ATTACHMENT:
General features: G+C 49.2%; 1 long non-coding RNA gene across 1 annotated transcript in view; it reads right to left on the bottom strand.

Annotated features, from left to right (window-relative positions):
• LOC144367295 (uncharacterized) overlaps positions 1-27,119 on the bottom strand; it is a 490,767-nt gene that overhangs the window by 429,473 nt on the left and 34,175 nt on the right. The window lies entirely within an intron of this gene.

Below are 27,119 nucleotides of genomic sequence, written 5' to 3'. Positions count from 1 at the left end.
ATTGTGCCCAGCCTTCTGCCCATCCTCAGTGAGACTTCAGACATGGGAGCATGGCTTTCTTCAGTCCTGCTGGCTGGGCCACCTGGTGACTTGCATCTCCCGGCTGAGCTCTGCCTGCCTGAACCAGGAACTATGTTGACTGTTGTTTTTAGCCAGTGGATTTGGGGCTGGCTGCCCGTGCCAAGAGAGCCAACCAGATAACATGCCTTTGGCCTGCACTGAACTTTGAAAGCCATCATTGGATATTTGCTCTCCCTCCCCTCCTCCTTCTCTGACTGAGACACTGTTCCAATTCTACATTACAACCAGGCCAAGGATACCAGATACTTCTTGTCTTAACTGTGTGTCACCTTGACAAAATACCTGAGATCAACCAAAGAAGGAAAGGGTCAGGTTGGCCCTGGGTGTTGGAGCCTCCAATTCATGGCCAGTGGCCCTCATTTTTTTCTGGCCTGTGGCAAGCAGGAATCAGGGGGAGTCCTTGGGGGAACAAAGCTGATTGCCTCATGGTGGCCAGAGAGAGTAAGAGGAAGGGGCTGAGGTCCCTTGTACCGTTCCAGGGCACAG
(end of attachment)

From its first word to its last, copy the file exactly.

General features: G+C 49.2%; 1 long non-coding RNA gene across 1 annotated transcript in view; it reads right to left on the bottom strand.

Annotated features, from left to right (window-relative positions):
• LOC144367295 (uncharacterized) overlaps positions 1-27,119 on the bottom strand; it is a 490,767-nt gene that overhangs the window by 429,473 nt on the left and 34,175 nt on the right. The window lies entirely within an intron of this gene.

Below are 27,119 nucleotides of genomic sequence, written 5' to 3'. Positions count from 1 at the left end.
ATTGTGCCCAGCCTTCTGCCCATCCTCAGTGAGACTTCAGACATGGGAGCATGGCTTTCTTCAGTCCTGCTGGCTGGGCCACCTGGTGACTTGCATCTCCCGGCTGAGCTCTGCCTGCCTGAACCAGGAACTATGTTGACTGTTGTTTTTAGCCAGTGGATTTGGGGCTGGCTGCCCGTGCCAAGAGAGCCAACCAGATAACATGCCTTTGGCCTGCACTGAACTTTGAAAGCCATCATTGGATATTTGCTCTCCCTCCCCTCCTCCTTCTCTGACTGAGACACTGTTCCAATTCTACATTACAACCAGGCCAAGGATACCAGATACTTCTTGTCTTAACTGTGTGTCACCTTGACAAAATACCTGAGATCAACCAAAGAAGGAAAGGGTCAGGTTGGCCCTGGGTGTTGGAGCCTCCAATTCATGGCCAGTGGCCCTCATTTTTTTCTGGCCTGTGGCAAGCAGGAATCAGGGGGAGTCCTTGGGGGAACAAAGCTGATTGCCTCATGGTGGCCAGAGAGAGTAAGAGGAAGGGGCTGAGGTCCCTTGTACCGTTCCAGGGCACAG